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The Canine Nutritionist

Home Treatments for Yeast Infections

by | Dog Health | 0 comments

Dog yeast infections

Dog yeast infections are one of the most common reasons for veterinary consultations. Though sometimes frustratingly difficult to get to the bottom of, they are also one of the most treatable with simple home remedies. A simple dog yeast infection treatment is always better than potentially harmful medication from the vet. I’m not saying you should not consider consulting your vet, but do please consider the alternatives below!

As a general rule, yeast infections are secondary infections. They’re caused by something else. Something that causes your dog’s normal yeast population to grow out of control. A poor diet, environmental allergies, medication and anything that interferes with your dog’s immune system and normal gut flora. (Like immunosuppressants – please see below).

Importantly, if your dog does show signs of having a yeast infection, please don’t rush your pet to the vet. Please spare yourself the expense and your dog the stress of a veterinary consultation that is generally totally unnecessary.

Your dog’s yeast infection may well have been caused by veterinary intervention in the first place, and could well get a lot worse as a result of further veterinary involvement. (Read on for more about how medication could be responsible for your dog’s yeast infection)!

Signs your dog may be suffering from a yeast infection

There are a number of classic tell-tale signs that your dog may be suffering from a yeast infection. These include:

  • Ear infection or head shaking
  • Chewing or licking its feet
  • Unpleasant, sweet, ‘yeasty’ odour
  • Greasy hair
  • Rust-red coloured hair growing between the toes

Yeast likes warm, moist places to grow. That’s why you’ll generally find it in skin folds, under arms, between the toes, between the paw pads, in and around the ears of floppy-eared breeds and on the underbelly.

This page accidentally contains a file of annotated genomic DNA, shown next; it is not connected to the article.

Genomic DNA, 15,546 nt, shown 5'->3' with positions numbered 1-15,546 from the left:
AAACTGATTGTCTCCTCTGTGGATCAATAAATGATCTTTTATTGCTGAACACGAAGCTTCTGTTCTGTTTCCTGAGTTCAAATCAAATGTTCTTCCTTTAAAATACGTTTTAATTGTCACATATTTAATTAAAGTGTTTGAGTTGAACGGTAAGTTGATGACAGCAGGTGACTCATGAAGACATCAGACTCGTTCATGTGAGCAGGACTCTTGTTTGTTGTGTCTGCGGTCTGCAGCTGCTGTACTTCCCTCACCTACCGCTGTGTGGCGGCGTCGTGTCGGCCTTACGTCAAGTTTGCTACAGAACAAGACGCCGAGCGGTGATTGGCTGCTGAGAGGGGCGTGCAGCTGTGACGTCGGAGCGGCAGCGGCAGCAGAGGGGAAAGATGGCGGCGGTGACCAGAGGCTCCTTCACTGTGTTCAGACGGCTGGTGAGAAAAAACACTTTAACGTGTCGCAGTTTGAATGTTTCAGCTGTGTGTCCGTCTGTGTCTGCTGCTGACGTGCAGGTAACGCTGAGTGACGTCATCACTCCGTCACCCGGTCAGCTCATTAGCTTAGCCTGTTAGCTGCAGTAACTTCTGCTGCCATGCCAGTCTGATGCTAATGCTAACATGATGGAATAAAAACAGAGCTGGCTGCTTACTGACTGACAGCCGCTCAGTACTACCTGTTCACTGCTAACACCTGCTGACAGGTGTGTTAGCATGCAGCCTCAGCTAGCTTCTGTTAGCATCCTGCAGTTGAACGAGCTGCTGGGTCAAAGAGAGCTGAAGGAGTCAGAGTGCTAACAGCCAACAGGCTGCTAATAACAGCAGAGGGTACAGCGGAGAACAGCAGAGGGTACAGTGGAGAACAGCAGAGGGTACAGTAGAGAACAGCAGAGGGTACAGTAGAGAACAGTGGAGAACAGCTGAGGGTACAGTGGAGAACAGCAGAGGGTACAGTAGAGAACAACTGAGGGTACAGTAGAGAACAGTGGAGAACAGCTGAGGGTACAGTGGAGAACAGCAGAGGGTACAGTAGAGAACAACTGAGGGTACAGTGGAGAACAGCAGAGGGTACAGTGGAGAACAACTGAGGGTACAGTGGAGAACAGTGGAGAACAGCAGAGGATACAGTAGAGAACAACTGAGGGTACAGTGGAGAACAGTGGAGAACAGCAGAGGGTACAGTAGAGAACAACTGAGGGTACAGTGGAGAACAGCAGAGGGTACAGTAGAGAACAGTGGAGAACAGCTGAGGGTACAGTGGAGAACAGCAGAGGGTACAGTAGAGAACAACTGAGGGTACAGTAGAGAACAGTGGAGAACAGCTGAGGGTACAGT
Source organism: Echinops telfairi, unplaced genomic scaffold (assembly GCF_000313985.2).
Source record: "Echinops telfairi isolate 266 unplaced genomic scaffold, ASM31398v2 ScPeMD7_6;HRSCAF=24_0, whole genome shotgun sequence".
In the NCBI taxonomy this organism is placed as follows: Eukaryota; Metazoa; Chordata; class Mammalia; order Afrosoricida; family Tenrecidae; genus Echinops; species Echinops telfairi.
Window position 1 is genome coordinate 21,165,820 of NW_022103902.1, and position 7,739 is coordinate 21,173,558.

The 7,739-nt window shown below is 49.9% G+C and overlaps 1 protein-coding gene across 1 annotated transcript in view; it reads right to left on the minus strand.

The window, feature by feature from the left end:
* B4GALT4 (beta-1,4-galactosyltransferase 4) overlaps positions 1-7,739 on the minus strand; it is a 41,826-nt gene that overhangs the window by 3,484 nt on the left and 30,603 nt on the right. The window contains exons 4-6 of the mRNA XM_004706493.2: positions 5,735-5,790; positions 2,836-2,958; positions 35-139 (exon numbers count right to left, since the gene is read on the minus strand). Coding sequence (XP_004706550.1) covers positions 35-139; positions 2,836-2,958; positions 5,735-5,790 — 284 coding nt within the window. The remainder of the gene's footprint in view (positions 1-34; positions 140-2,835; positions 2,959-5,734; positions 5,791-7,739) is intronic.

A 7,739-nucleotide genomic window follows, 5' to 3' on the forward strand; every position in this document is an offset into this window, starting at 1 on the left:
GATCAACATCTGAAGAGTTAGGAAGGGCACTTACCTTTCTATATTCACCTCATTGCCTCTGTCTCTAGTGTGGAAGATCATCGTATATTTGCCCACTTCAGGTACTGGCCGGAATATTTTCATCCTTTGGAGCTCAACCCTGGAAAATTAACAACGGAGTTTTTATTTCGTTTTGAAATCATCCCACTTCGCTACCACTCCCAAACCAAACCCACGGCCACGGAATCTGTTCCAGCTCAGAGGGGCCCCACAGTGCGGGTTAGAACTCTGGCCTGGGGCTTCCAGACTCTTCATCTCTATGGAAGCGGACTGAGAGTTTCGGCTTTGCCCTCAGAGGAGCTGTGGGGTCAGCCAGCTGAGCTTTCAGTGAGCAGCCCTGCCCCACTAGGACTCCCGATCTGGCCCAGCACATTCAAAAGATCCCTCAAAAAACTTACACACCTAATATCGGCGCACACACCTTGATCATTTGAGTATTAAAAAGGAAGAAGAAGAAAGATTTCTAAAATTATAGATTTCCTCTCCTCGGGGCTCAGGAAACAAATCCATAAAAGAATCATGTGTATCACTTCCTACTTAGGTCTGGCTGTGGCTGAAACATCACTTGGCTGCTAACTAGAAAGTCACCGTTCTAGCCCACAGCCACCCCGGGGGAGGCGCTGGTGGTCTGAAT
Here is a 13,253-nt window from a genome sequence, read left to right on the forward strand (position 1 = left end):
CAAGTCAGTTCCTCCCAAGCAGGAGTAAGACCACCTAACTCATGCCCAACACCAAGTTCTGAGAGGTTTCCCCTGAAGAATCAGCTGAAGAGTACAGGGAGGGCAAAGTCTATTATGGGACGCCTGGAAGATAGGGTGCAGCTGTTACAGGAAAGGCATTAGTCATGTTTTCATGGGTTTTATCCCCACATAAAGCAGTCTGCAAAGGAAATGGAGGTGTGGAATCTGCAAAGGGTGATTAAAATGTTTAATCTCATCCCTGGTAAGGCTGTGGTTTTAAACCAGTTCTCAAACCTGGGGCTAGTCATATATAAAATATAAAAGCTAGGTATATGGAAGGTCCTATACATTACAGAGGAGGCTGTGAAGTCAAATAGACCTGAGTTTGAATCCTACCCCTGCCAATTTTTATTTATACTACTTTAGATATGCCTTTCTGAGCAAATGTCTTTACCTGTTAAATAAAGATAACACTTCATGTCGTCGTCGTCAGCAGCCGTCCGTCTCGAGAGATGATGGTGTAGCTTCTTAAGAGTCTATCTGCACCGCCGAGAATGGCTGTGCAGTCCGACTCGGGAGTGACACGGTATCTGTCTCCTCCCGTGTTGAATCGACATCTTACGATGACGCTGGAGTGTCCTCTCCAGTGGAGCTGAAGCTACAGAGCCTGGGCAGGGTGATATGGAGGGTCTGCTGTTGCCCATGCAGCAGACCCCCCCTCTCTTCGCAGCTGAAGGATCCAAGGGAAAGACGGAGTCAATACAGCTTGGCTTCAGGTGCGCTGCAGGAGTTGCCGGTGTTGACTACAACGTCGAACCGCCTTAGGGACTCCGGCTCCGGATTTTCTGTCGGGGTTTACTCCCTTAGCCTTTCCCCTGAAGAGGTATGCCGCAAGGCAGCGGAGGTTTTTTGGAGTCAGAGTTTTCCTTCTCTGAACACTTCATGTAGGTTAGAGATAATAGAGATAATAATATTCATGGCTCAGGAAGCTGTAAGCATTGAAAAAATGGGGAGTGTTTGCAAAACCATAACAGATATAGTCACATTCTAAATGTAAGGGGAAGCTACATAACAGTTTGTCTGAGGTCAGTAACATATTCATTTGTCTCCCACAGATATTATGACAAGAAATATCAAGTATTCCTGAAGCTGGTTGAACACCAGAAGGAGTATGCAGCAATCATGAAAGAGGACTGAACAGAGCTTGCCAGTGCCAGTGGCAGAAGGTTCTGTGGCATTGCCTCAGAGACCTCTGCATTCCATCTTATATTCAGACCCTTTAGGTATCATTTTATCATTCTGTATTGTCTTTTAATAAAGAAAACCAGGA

Causes of dog yeast infections

Causes of dog yeast infections can include:

Yeast loves sugar. It’s no exaggeration to say it thrives on it. The more sugar you feed it, the better it likes it and the more it proliferates. The sugars in carbohydrates are simple sugars. The kind yeast likes best. So it stands to reason, the more carbs you feed your dog, the more sugar for the yeast to feed on, the worse the yeast infection is likely to be.

The answer to this problem is simple. Feed your dog a healthy diet, which means changing from commercial dog food (particularly kibble), to a proper healthy diet. Either home cooked food or a raw diet.

Good bacteria is the natural enemy of yeast. Feeding your dog proper food will increase the gut’s good bacteria which in turn will keep the yeast in your dog’s intestines under control.

Curing your dog’s yeast infection could be as simple as that!

Antibiotics are notorious for causing yeast infections. Antibiotics kill both good and bad bacteria. Without competition from good bacteria in your dog’s gut, the yeast in your dog’s intestines can run rampant, spread like wildfire and cause a yeast infection.

Immunosuppressants, steroids and the likes of cyclosporine and Apoquel, frequently given to dogs with allergies. Anything that kills off your dog’s good bacteria and interferes with its immune system leaves it wide open to the likes of a yeast infection.

Yeast infections and breed disposition

If you have a Basset Hound, Chihuahua, Dachshund, Lhasa Apso, Poodle, Shetland Sheepdog, Shih Tzu, Cocker Spaniel or West Highland White Terrier, chances are you’re all too familiar with yeast infections. It’s an unfortunate fact that certain breeds are more prone to yeast infections than others.

Dogs with folds in their skin are also prone. Breeds such as the Shah Pei and the French Bulldog.

That said, there is still much you can do to avoid yeast infections (yeast dermatitis). Strange as it might seem, a yeast infection begins in the gut, and that’s where you have the best opportunity of stopping a yeast infection from every happening. How? With a healthy diet!